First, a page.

The American Dream
Blaž Vehovar graduated from the Academy of Fine Arts in Venice (Accademia di Belle Arti di Venezia) under the supervision of Professor Carlo Di Racco in 2008. He took part in the 51st Venice Biennale at the A + A Gallery already during his studies, with many solo and group shows in Slovenia and abroad following after his studies. He says that his talent for painting also adds greatly to his love of cynology. He is a member of the breeding committee, a judge and the president of the Karst Shepherd Club of Slovenia. The Karst Shepherd is actually the only internationally recognised indigenous Slovenian breed that was already written about by Valvasor. In the same way, Vehovar published a comprehensive art monograph entitled Karst Shepherds, Sons of the Wind with the renowned Karst poet Ciril Zlobec contributing a manuscript of the poem Self-portrait as well as the accompanying text to the book. Among other things, Vehovar is also the founder of the Visionart art school, where he also helps to fulfil the artistic visions of other future artists of all generations through his drawing and painting courses.
Vehovar’s interpretation of the American dream is, on the one hand, typically artistic, and on the other, bitterly visionary. Long gone are the days when the answer of contemporary society to the opportunistic liberalism of neo-capitalism, spiced up with insensitivity and hypocrisy, was hidden in man – in the individual, even though he is actually the only one that enables it, but in the clever economic spin that manoeuvres with promises of opportunities in the countries seen as the land of milk and honey among the rocks of wars, uncontrolled exploitation and vile profiteering in order to preserve the masses in anticipation of a better future, to which they have a right and which belongs to them “by nature”. Any state apparatus really provides only propaganda and the tools of exploitation, whereas the suspense of a better future is being laid “with good intentions” and brought to its “bourgeois” mill, given that this is the only way that it can keep its hope of maintaining the status quid pro quo also for itself.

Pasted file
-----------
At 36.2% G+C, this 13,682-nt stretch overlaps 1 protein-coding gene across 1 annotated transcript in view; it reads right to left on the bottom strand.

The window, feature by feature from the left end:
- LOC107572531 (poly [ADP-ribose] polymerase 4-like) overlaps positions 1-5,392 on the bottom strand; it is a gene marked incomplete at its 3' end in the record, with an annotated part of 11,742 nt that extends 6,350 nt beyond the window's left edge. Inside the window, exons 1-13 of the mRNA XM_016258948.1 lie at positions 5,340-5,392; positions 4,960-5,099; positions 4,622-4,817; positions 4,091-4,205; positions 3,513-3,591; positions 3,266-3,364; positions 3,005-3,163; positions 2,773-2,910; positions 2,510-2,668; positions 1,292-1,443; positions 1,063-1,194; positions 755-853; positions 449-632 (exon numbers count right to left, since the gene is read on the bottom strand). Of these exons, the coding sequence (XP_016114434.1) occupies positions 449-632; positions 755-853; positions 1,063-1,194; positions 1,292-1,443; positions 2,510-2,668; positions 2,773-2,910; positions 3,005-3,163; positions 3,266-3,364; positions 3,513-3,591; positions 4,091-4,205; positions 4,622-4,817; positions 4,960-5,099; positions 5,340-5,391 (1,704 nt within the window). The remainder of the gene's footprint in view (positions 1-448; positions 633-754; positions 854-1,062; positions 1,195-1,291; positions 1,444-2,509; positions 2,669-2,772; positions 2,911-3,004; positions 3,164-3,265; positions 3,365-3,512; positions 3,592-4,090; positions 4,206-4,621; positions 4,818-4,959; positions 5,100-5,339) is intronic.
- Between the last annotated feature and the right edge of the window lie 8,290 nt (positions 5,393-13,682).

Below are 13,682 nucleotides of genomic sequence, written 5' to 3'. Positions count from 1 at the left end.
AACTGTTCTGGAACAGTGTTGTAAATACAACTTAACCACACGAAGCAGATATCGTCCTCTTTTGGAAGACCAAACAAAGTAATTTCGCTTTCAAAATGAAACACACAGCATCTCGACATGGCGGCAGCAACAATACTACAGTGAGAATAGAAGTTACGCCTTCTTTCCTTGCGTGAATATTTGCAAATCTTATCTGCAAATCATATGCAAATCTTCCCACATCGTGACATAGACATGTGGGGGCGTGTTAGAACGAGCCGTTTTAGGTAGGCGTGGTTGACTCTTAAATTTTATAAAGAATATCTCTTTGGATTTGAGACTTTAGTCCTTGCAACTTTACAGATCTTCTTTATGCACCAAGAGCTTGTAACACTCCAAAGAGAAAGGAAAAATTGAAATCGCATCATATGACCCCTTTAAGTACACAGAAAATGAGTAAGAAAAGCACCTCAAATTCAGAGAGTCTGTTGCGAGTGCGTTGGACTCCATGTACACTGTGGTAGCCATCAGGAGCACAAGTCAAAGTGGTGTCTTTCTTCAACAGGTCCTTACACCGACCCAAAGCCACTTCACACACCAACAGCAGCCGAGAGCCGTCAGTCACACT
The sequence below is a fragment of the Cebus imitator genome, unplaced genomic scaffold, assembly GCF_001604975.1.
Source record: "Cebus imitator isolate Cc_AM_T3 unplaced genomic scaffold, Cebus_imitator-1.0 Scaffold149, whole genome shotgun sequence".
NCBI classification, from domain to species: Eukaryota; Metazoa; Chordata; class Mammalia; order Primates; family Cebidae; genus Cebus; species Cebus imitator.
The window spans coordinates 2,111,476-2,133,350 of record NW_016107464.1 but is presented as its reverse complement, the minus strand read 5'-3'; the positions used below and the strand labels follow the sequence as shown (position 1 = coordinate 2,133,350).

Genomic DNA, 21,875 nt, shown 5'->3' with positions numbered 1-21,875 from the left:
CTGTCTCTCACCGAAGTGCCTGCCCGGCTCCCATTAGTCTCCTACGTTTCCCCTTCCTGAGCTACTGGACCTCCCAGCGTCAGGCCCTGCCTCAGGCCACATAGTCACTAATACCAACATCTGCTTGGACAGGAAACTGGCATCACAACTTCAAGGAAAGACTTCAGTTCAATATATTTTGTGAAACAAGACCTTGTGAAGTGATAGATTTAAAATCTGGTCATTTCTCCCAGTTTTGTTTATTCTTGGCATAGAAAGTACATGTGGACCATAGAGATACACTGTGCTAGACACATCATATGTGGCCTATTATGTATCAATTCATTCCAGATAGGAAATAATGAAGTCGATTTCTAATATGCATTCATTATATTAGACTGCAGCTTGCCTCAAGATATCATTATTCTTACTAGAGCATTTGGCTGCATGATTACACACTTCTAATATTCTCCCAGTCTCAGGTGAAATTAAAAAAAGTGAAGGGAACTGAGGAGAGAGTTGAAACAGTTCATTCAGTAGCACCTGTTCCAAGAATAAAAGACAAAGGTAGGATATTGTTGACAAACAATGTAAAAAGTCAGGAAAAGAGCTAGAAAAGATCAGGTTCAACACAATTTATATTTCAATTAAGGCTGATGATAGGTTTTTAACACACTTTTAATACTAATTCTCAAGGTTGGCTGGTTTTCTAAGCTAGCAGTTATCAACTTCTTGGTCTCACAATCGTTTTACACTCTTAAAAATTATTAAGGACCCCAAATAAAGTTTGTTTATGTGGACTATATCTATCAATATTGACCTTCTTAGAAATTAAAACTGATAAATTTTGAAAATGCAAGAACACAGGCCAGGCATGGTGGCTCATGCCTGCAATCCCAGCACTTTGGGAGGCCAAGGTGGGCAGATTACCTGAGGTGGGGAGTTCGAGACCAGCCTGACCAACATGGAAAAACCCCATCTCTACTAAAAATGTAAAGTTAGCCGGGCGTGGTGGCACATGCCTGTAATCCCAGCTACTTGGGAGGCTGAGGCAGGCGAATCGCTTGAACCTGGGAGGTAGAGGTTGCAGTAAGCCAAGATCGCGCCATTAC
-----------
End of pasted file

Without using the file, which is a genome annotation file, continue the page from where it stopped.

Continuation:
The myth of “American Dreams” today remains still historically linked to the realisation of the desire for a better future: America, the Land of Opportunity. In terms of etymology, the term American Dream goes back to James Truslow Adams, who wrote the following words in his book The Epic of America in 1931, “the American Dream is that dream of a land in which life should be better and richer and fuller for everyone, with opportunity for each according to ability or achievement.” (Adams, James Truslow (1931): The Epic of America. Boston, p. 373.)